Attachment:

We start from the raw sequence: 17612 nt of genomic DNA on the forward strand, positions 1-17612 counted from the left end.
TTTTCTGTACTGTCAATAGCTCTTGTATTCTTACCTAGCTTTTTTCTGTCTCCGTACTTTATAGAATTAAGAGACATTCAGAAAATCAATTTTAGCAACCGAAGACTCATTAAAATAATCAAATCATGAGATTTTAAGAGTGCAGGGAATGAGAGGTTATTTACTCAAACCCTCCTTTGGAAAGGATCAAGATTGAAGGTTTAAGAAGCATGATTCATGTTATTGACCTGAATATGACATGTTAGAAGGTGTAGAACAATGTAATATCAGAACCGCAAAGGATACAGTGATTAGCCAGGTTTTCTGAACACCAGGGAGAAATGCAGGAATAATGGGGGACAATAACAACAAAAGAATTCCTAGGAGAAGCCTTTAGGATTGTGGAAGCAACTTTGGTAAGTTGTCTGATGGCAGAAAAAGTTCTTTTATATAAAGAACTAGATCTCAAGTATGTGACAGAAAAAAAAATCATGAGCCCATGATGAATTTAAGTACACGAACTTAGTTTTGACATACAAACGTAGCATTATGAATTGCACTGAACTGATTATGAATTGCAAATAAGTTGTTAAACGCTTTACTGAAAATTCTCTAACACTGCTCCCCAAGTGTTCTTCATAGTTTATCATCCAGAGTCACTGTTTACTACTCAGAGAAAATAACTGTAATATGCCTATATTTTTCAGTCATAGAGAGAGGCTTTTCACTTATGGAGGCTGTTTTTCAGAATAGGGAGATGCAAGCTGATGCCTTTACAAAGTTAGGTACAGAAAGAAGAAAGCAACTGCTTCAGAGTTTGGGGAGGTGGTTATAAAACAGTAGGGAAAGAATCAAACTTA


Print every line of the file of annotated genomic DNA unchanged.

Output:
We start from the raw sequence: 17612 nt of genomic DNA on the forward strand, positions 1-17612 counted from the left end.
TTTTCTGTACTGTCAATAGCTCTTGTATTCTTACCTAGCTTTTTTCTGTCTCCGTACTTTATAGAATTAAGAGACATTCAGAAAATCAATTTTAGCAACCGAAGACTCATTAAAATAATCAAATCATGAGATTTTAAGAGTGCAGGGAATGAGAGGTTATTTACTCAAACCCTCCTTTGGAAAGGATCAAGATTGAAGGTTTAAGAAGCATGATTCATGTTATTGACCTGAATATGACATGTTAGAAGGTGTAGAACAATGTAATATCAGAACCGCAAAGGATACAGTGATTAGCCAGGTTTTCTGAACACCAGGGAGAAATGCAGGAATAATGGGGGACAATAACAACAAAAGAATTCCTAGGAGAAGCCTTTAGGATTGTGGAAGCAACTTTGGTAAGTTGTCTGATGGCAGAAAAAGTTCTTTTATATAAAGAACTAGATCTCAAGTATGTGACAGAAAAAAAAATCATGAGCCCATGATGAATTTAAGTACACGAACTTAGTTTTGACATACAAACGTAGCATTATGAATTGCACTGAACTGATTATGAATTGCAAATAAGTTGTTAAACGCTTTACTGAAAATTCTCTAACACTGCTCCCCAAGTGTTCTTCATAGTTTATCATCCAGAGTCACTGTTTACTACTCAGAGAAAATAACTGTAATATGCCTATATTTTTCAGTCATAGAGAGAGGCTTTTCACTTATGGAGGCTGTTTTTCAGAATAGGGAGATGCAAGCTGATGCCTTTACAAAGTTAGGTACAGAAAGAAGAAAGCAACTGCTTCAGAGTTTGGGGAGGTGGTTATAAAACAGTAGGGAAAGAATCAAACTTA